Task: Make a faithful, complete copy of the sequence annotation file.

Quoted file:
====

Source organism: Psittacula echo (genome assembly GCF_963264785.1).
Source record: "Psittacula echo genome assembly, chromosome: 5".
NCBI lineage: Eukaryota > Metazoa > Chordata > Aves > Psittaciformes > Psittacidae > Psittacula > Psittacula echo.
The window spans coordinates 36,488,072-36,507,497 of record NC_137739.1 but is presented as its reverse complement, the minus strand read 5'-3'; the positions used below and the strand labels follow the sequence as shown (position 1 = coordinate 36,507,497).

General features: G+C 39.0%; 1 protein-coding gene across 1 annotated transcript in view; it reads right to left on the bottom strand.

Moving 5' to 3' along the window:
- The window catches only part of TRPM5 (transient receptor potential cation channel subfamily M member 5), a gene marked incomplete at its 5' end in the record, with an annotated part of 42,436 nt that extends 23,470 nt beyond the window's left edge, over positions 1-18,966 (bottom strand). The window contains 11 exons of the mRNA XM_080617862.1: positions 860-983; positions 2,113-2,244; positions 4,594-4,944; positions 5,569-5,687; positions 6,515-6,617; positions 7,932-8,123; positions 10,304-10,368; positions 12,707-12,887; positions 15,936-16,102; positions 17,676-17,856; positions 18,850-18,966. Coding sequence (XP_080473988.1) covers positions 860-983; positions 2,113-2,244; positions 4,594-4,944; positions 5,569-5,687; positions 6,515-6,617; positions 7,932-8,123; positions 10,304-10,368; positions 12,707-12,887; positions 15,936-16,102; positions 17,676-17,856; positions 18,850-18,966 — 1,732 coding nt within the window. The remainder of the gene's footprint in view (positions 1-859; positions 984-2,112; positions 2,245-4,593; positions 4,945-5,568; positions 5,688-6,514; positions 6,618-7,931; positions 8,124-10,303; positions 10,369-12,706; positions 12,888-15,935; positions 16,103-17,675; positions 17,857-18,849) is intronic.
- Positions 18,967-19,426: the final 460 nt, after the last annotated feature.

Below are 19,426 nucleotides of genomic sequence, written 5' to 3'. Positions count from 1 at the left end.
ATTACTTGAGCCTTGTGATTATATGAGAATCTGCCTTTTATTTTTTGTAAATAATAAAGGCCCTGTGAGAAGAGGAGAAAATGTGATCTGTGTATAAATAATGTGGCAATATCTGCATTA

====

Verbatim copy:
Source organism: Psittacula echo (genome assembly GCF_963264785.1).
Source record: "Psittacula echo genome assembly, chromosome: 5".
NCBI lineage: Eukaryota > Metazoa > Chordata > Aves > Psittaciformes > Psittacidae > Psittacula > Psittacula echo.
The window spans coordinates 36,488,072-36,507,497 of record NC_137739.1 but is presented as its reverse complement, the minus strand read 5'-3'; the positions used below and the strand labels follow the sequence as shown (position 1 = coordinate 36,507,497).

General features: G+C 39.0%; 1 protein-coding gene across 1 annotated transcript in view; it reads right to left on the bottom strand.

Moving 5' to 3' along the window:
- The window catches only part of TRPM5 (transient receptor potential cation channel subfamily M member 5), a gene marked incomplete at its 5' end in the record, with an annotated part of 42,436 nt that extends 23,470 nt beyond the window's left edge, over positions 1-18,966 (bottom strand). The window contains 11 exons of the mRNA XM_080617862.1: positions 860-983; positions 2,113-2,244; positions 4,594-4,944; positions 5,569-5,687; positions 6,515-6,617; positions 7,932-8,123; positions 10,304-10,368; positions 12,707-12,887; positions 15,936-16,102; positions 17,676-17,856; positions 18,850-18,966. Coding sequence (XP_080473988.1) covers positions 860-983; positions 2,113-2,244; positions 4,594-4,944; positions 5,569-5,687; positions 6,515-6,617; positions 7,932-8,123; positions 10,304-10,368; positions 12,707-12,887; positions 15,936-16,102; positions 17,676-17,856; positions 18,850-18,966 — 1,732 coding nt within the window. The remainder of the gene's footprint in view (positions 1-859; positions 984-2,112; positions 2,245-4,593; positions 4,945-5,568; positions 5,688-6,514; positions 6,618-7,931; positions 8,124-10,303; positions 10,369-12,706; positions 12,888-15,935; positions 16,103-17,675; positions 17,857-18,849) is intronic.
- Positions 18,967-19,426: the final 460 nt, after the last annotated feature.

Below are 19,426 nucleotides of genomic sequence, written 5' to 3'. Positions count from 1 at the left end.
ATTACTTGAGCCTTGTGATTATATGAGAATCTGCCTTTTATTTTTTGTAAATAATAAAGGCCCTGTGAGAAGAGGAGAAAATGTGATCTGTGTATAAATAATGTGGCAATATCTGCATTA